One possibly unexpected benefit for the firms: Attorneys were drawn to them specifically because of the wellness offerings. Anastasia Allmon, a personal injury lawyer at Farris, Riley & Pitt in Birmingham, Alabama, was offered positions at a few different firms in 2015, but it was the wellness overtures at FRP that sealed the deal for her.
“With this law firm, I was able to get a gym membership, a large variety of food on-site for free and discounts from mental health professionals—all of which I have since taken full advantage of,” Allmon says. “These kinds of benefits made it easy to pick between my offers.”
Clayton Hasbrook, an attorney with Hasbrook & Hasbrook in Oklahoma City, says his firm places a big emphasis on its wellness offerings, which include a burnout adviser and flexibility in working hours.
“We were already offering most of these wellness programs even before the pandemic, but we started offering flexibility afterward,” Hasbrook says. “I believe these benefits and wellness programs have improved our reputation in the legal industry, and more lawyers have started looking favorably upon firms that offer them.”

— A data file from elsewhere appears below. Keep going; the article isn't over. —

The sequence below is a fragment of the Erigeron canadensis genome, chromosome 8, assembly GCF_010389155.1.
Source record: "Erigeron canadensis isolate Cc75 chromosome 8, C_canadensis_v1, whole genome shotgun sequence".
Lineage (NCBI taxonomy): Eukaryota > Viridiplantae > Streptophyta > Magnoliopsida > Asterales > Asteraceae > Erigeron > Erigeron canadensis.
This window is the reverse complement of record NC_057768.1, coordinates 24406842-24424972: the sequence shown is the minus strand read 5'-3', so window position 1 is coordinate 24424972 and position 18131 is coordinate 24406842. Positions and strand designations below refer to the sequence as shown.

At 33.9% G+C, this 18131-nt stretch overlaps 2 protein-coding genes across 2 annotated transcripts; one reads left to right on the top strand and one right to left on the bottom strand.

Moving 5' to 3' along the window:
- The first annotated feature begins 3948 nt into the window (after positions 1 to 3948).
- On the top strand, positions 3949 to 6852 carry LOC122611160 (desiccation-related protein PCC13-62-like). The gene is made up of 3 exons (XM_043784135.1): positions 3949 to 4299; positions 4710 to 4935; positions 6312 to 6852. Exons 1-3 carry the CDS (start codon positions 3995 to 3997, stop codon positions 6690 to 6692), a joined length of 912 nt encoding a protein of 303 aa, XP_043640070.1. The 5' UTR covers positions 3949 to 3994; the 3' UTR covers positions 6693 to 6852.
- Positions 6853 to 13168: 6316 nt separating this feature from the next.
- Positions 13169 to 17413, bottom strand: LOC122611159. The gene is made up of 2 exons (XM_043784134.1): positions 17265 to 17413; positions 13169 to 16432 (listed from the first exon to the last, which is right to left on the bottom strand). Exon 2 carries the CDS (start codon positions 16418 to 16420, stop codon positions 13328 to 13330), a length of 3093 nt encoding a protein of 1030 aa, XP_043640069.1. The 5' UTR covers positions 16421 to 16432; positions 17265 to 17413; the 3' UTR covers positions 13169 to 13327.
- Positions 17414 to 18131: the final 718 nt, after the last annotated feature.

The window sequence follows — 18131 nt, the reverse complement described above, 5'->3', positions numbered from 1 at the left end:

Wellness as Win-win
William Shepherd, partner and chairman of the well-being committee at Holland & Knight, says he is aware that wellness programming can set some firms apart from others and can often play a role in a candidate’s decision. Potential candidates comment that they like that the firm values and invests in the whole person.
Wellness initiatives at his firm include career coaching, special interest groups like a new parents circle, a Peloton riding group and lawyer-led mindful meditation sessions.
Recruiters for Latham & Watkins in Washington, D.C.—across the platform and at every level—speak with prospective employees about the firm’s health and wellness programs.
“We frequently speak at a variety of law school events about mental health and well-being, for example, and are continually impressed at how eager law students are to discuss this topic,” says Annette Sciallo, the director of global benefits and well-being for the firm. Sciallo says recruits are impressed by the depth and breadth of the firm’s offerings, which include mindfulness training, annual physical competitions, custom-built training and dedicated mental health counselors.